Apple's iPhone 6 sold more than ten million units the weekend it was released, and industry experts credit the phone's sleek design, larger size, and increased mobile capability as a few of the reason's for the phone's popularity.
Both the iPhone 6 and earlier iPhones running the IOS 8 update will have the option to run WiFi calling, a feature well established in many Android phones. Simply put, WiFi calling allows the user to make and receive voice calls, text messages, and access voice mail over the Wi-Fi network, as opposed to their carrier's cellular network.
Accessing a Wi-Fi network for calls and text messaging is advantageous for users who experience limited cell service, resulting in dropped calls, as well as users looking to manage their wireless minutes. Theoretically, users should experience less interruptions and more access to their voice features. Many of the data plans available do not count WiFi calls and text messages against your monthly minutes. It's also convenient and economical for international callers.
If you have configured your smartphone for WiFi calling, the device will automatically join available networks when needed. If you are a network administrator, or IT professional, this means your Wi-Fi network may see an increase in connections and usage. One of the benefits of WiFi calling is increased speed and efficiency, and you need to be sure that your network can handle the increased volume. Here are three ways you can be prepared for an increase in Wi-Fi access:
Manage Your Scalability
Generally, the available bandwidth of your Wi-Fi network decreases as your network increases. Your new wireless access point controller needs to handle more users, across multiple locations in order for your Wi-Fi network to handle the increased workload.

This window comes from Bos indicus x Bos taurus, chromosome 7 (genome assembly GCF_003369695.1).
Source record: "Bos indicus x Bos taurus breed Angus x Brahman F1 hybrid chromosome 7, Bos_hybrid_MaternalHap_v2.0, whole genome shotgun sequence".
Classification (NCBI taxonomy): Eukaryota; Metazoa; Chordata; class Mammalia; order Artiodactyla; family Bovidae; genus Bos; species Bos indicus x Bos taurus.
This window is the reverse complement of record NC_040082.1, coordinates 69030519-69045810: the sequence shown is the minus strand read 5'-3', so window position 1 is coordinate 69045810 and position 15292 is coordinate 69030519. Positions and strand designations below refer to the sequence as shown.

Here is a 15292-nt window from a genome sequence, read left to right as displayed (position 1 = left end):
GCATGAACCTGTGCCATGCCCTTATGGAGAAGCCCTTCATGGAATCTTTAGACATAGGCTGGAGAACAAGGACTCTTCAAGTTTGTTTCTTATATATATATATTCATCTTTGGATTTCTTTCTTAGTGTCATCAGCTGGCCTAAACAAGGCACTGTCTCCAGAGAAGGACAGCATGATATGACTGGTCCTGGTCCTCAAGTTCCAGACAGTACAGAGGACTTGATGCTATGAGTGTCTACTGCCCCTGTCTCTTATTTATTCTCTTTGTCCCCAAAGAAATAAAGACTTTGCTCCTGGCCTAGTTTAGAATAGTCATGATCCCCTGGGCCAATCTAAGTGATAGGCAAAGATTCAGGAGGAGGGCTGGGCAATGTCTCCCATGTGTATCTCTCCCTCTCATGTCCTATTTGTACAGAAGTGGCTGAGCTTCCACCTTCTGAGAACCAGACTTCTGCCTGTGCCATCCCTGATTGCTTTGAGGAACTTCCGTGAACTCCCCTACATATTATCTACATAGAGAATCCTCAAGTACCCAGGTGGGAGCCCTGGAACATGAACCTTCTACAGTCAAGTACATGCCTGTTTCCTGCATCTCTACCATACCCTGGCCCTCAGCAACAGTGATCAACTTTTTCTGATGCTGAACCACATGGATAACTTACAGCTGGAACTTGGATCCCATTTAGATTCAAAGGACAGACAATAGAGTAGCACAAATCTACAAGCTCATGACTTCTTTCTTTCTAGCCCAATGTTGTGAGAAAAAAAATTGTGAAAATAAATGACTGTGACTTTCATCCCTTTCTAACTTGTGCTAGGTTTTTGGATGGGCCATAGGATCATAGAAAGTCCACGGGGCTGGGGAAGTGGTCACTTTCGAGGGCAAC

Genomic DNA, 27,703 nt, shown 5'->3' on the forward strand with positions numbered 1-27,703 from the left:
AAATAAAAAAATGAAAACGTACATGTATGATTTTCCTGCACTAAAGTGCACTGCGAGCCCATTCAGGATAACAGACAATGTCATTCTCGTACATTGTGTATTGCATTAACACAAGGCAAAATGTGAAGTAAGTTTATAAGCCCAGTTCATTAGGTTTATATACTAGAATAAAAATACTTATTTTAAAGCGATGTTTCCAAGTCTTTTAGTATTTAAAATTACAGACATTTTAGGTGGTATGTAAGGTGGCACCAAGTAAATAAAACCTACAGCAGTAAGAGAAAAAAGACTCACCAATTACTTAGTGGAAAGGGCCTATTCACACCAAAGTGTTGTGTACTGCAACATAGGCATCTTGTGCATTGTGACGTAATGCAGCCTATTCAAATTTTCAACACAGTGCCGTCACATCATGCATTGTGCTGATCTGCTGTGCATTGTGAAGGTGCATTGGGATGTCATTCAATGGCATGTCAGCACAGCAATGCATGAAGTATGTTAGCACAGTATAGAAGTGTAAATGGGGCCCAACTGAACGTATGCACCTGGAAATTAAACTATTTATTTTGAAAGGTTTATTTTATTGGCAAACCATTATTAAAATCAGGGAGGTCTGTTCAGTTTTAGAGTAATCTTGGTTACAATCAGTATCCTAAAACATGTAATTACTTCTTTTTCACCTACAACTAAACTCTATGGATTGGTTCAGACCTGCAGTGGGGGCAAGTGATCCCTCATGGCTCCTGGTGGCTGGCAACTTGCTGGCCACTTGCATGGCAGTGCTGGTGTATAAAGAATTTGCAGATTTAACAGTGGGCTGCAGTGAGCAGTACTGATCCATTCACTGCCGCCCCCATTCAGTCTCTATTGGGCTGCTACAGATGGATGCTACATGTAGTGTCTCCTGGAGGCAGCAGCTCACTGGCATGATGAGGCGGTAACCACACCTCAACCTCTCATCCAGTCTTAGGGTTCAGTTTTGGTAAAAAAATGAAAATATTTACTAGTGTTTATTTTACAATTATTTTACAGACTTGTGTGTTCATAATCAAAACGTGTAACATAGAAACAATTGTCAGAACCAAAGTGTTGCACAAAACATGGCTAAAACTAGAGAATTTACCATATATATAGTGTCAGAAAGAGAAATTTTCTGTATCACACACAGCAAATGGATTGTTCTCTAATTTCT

Pinpoint Your Locations
Some areas of your network will be used more than others. By creating and managing a "heat map", you can easily identify where the highest density of usage occurs, so you can disseminate access points appropriately.
Creating a secure Wi-Fi network is not a new challenge, but increased load and usage opens your network up to a wide range of security issues. Whether you are deterring unauthorized access or preventing a system wide hacking, an updated, centralized security system is essential to a well run Wi-Fi network.
Between smartphones and tablets, your Wi-Fi network is already pushed to the limit and Wi-Fi Calling will continue to challenge your network. Next generation wireless solutions, including the 802.11ac Adtran Bluesocket or Meraki Wireless Wi-Fi network, are designed to handle your expected increase in wireless usage. Your users expect more access points, greater mobility, faster speeds, more bandwidth, and increased security, and it's your job to deliver it efficiently, effectively, and seamlessly. Identifying the weakest links in your network infrastructure and your Wi-Fi access points is the first step in managing an efficient network.
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